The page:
Avoid Some Very Simple But Serious Mistakes When Choosing Home Flooring

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The material you choose for home flooring is very important as you want something durable and that will stand up to foot traffic, humidity, heat and cold, and to any furniture moving that is done in the home! You also want something that looks good, not just when it's first installed, but for years to come. To ensure you opt for the best flooring for any room of your home, avoid these simple but very serious mistakes while shopping and during the installation process.

Not understanding how a flooring material is made

You may look at certain types of flooring and think that it looks and feels durable and then opt for whatever fits your budget and style. However, knowing how certain types of flooring are actually made can tell you even more about its overall durability and if you will need to maintain and repair it more often over the years.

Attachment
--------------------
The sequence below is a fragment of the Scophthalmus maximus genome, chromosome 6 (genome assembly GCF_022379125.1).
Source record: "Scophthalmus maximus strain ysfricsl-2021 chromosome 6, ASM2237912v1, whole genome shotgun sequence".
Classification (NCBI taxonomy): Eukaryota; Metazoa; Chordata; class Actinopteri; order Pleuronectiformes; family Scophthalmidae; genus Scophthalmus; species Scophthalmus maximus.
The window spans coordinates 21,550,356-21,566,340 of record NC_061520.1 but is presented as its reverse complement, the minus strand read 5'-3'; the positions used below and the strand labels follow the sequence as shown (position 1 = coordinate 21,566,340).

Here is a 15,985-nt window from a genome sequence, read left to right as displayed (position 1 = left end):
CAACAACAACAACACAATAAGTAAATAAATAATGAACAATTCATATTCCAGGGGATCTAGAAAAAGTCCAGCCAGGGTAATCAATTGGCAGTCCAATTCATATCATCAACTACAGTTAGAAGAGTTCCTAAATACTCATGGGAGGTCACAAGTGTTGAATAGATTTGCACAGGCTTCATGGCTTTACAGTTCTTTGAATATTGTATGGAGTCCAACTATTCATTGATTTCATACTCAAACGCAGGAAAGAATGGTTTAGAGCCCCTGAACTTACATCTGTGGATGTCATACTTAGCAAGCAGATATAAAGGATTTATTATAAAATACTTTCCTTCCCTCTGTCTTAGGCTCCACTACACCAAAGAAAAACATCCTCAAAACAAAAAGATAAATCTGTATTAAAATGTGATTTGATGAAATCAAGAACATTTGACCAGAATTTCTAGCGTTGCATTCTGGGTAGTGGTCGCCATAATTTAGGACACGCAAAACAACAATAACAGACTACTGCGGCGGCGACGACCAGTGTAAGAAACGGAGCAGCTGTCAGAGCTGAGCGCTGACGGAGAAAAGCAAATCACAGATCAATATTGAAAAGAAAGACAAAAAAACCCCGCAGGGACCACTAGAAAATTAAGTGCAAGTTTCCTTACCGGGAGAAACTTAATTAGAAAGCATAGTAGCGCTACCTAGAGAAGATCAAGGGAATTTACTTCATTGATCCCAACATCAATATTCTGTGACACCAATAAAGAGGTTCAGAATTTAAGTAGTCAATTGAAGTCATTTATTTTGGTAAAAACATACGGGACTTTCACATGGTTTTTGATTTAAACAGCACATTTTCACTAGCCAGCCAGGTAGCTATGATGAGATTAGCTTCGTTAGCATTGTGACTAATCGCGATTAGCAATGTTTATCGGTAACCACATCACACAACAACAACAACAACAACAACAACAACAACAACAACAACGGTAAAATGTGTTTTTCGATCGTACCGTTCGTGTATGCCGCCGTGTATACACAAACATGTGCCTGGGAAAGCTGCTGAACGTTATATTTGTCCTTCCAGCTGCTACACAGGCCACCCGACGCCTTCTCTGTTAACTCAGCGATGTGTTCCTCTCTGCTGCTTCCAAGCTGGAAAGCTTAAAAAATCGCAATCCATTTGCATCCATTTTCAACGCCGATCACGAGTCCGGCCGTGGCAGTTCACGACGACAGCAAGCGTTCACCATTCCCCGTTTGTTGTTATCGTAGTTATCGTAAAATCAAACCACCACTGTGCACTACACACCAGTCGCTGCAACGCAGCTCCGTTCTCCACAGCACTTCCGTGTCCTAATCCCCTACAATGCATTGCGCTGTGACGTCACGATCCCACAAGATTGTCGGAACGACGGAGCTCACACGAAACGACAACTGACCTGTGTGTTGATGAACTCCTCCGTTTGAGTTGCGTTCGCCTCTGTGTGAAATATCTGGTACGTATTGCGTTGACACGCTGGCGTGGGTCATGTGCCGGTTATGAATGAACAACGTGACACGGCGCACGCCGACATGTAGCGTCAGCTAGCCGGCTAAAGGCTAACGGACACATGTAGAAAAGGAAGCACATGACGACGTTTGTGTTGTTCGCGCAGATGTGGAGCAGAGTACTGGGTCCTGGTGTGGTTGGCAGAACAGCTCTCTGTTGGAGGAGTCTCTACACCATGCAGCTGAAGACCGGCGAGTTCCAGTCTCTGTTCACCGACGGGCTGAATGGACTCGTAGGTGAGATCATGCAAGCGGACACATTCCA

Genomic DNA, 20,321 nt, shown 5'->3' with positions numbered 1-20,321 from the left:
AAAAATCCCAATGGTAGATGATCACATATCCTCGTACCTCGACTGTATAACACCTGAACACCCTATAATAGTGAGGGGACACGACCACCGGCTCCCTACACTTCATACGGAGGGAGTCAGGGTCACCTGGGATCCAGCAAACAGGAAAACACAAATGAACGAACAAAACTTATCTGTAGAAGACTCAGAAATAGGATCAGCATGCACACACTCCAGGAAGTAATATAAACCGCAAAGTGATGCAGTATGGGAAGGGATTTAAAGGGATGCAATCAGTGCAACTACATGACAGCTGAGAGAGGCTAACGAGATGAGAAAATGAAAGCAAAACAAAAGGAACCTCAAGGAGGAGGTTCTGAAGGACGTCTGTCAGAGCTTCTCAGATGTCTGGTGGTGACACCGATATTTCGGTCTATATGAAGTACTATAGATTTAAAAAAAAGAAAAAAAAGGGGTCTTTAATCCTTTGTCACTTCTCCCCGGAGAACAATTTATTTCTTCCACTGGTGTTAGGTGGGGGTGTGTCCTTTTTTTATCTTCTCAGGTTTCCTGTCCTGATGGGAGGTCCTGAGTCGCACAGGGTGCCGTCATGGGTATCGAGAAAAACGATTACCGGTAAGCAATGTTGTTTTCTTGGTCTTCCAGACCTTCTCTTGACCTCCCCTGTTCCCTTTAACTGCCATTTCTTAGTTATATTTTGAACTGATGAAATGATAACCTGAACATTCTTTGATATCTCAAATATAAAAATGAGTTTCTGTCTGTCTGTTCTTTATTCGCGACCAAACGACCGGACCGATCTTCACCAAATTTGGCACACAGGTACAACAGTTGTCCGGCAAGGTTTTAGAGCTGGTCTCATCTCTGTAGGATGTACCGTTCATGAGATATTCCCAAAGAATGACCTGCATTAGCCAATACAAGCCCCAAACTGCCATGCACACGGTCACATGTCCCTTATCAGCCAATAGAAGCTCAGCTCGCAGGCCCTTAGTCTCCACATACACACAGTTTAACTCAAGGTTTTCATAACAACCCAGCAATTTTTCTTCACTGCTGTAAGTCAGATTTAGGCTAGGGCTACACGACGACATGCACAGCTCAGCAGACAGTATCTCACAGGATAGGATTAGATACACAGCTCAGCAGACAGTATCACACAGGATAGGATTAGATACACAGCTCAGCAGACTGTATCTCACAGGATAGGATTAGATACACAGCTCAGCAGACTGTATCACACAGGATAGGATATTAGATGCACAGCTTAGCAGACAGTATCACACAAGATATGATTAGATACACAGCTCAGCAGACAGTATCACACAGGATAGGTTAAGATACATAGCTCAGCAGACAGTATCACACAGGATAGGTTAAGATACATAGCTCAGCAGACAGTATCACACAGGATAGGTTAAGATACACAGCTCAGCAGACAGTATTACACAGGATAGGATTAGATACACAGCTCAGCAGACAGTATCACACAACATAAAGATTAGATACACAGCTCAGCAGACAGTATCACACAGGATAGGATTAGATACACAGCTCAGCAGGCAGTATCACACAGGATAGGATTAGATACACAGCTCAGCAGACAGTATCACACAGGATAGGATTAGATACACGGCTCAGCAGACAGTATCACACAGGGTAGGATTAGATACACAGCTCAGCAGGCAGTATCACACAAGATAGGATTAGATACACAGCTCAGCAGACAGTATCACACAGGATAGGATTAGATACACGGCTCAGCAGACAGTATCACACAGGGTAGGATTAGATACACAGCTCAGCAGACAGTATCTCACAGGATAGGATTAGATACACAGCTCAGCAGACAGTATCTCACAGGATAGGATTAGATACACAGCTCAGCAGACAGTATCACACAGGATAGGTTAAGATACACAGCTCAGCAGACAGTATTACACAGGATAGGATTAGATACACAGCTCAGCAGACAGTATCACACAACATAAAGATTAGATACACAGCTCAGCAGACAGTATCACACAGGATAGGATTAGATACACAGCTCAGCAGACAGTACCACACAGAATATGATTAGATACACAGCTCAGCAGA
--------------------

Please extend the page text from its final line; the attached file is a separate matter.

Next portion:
For example, laminate flooring is actually a few layers of material covered special coating and then a layer of sealant. This can make it difficult to repair the floor if that decorative layer gets damaged. Real timber floors can be sanded and then stained as necessary, so they last longer even if they get damaged.

Not considering long-term cleanliness

Different types of flooring will maintain different levels of cleanliness over time. Carpeting, for example, will hold dust and dirt and other irritants, even if the fibre loops are cut very low. Tile that is pitted along the surface can also hold dirt and debris. Solid hardwood is usually the most hygienic choice and will stay cleaner over time, something to consider if anyone in the home has allergies or you're simply concerned about the cleanliness of your home.


Even if you're very handy around the house and have lots of tools at your disposal, you don't want to think that you can install your own home flooring. Trying to "DIY" an installation can mean carpeting that bunches up in certain areas and becomes a tripping hazard; if you must install carpeting on your own, opt for carpet tiles, which adhere to the floor with a sticky backing. If you prefer timber floors, opt for a floating snap and lock system so the boards don't need to be nailed or glued to the subfloor. This can ensure your installation job is done properly and your floors always look their best